For the Sappho which was taken away out of the town-hall affords you so reasonable an excuse, that it may seem almost allowable and pardonable. That work of Silanion, so perfect, so elegant, so elaborate, (I will not say what private man, but) what nation could be so worthy to possess, as the most elegant and learned Verres? Certainly, nothing will be said against it. If any one of us, who are not as happy, who cannot be as refined as that man, should wish to behold anything of the sort, let him go to the temple of Good Fortune, to the monument of Catulus, to the portico of Metellus; let him take pains to get admittance into the Tusculan villa of any one of those men; let him see the forum when decorated, if Verres is ever so kind as to lend any of his treasures to the aediles. Shall Verres have all these things at home? shall Verres have his house full of his villas crammed with, the ornaments of temples and cities? Will you still, O judges, bear with the hobby, as he calls it, and pleasures of this vile artisan? a man who was born in such a rank, educated in such a way, and who is so formed both in mind and body, that he appears a much fitter person to take down statues than to appropriate them.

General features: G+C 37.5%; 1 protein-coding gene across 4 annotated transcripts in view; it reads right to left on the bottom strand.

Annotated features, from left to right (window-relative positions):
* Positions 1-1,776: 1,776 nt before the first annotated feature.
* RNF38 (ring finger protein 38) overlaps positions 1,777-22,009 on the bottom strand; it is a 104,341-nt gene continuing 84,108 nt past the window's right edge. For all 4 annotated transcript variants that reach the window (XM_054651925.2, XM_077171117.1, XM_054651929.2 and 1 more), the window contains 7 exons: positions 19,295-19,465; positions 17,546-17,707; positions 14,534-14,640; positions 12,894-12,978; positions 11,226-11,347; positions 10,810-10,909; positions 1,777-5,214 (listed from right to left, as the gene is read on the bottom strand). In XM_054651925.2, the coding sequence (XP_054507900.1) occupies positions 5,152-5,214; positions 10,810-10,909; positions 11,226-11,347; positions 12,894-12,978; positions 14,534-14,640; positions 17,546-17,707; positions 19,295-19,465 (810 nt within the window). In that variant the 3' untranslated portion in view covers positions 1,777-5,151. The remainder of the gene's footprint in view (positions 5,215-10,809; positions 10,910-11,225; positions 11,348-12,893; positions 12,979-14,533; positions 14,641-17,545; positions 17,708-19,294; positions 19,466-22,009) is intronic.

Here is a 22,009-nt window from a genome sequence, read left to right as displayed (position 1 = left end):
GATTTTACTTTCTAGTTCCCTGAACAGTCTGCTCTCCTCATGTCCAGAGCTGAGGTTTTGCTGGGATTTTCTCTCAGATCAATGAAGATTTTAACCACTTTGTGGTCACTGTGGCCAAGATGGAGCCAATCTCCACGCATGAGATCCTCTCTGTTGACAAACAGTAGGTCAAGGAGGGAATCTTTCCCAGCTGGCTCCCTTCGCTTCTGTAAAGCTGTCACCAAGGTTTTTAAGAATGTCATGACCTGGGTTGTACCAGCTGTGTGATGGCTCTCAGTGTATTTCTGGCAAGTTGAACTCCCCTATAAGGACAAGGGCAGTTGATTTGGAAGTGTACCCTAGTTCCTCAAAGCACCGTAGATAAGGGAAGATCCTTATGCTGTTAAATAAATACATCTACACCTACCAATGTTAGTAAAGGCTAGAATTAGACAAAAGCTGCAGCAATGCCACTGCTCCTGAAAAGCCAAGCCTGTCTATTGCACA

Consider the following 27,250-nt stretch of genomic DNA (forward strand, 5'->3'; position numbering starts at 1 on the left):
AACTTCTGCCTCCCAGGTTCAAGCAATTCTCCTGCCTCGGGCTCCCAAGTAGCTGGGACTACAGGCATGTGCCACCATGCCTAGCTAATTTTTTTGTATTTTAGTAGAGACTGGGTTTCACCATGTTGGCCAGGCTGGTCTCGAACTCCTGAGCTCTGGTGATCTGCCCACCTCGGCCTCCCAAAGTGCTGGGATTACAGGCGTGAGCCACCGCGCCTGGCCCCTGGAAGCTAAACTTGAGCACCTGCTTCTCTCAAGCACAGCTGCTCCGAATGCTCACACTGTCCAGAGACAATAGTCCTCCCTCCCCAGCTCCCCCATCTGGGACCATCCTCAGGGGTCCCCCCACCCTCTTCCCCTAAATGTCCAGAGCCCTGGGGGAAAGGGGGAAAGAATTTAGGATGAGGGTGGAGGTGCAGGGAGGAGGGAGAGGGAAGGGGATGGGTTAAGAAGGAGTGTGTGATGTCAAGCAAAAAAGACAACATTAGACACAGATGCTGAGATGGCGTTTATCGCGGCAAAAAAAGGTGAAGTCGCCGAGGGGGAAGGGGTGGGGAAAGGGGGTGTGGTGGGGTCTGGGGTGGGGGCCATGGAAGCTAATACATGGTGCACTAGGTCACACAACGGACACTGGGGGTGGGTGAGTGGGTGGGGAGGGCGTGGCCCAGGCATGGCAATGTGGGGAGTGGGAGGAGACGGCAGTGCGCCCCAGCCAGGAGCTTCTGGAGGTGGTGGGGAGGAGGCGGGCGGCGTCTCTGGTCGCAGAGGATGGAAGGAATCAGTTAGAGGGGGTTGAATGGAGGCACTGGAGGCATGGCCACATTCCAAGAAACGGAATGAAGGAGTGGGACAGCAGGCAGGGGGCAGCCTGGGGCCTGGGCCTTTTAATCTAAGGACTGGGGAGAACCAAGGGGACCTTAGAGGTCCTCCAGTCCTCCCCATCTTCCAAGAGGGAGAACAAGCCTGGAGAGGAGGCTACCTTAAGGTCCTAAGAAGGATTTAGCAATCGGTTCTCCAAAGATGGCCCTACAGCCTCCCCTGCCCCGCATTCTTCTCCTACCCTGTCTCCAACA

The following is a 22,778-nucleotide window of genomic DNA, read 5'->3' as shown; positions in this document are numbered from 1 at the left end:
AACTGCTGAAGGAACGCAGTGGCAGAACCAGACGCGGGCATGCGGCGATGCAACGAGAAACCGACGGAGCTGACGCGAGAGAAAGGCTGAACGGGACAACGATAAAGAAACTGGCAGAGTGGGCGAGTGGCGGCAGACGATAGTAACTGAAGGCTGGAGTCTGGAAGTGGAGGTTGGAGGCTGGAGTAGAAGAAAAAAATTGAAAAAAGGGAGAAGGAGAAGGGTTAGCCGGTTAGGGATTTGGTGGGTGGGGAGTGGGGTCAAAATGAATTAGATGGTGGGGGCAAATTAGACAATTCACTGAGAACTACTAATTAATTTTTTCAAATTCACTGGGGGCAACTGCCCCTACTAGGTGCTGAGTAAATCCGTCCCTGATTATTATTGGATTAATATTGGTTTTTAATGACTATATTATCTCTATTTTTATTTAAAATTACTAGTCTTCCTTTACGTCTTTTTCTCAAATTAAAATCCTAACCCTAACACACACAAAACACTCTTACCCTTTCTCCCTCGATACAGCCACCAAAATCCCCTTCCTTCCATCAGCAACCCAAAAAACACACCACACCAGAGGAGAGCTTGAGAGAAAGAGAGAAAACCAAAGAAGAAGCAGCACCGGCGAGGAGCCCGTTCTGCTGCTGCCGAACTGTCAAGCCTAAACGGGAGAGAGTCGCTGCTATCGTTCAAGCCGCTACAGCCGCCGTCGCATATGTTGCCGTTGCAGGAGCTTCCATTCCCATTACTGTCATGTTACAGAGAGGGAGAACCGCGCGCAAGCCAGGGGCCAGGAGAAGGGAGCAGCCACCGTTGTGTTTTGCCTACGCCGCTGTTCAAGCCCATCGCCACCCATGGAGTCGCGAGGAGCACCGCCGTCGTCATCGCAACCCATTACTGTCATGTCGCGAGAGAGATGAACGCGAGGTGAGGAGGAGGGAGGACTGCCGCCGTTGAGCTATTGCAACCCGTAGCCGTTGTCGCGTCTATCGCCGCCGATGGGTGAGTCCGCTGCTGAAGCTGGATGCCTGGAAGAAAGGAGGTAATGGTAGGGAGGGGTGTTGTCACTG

This text is part of:
Table of Contents:
The first oration against Verres.
THE FIRST BOOK OF THE SECOND PLEADING AGAINST CAIUS VERRES.
THE SECOND BOOK OF THE SECOND PLEADING AGAINST CAIUS VERRES.
THE THIRD BOOK OF THE SECOND PLEADING IN THE ACCUSATION AGAINST CAIUS VERRES.
THE FOURTH BOOK OF THE SECOND PLEADING IN THE PROSECUTION OF VERRES.
The Fifth Book of the Second Pleading in the Prosecution against Verres.
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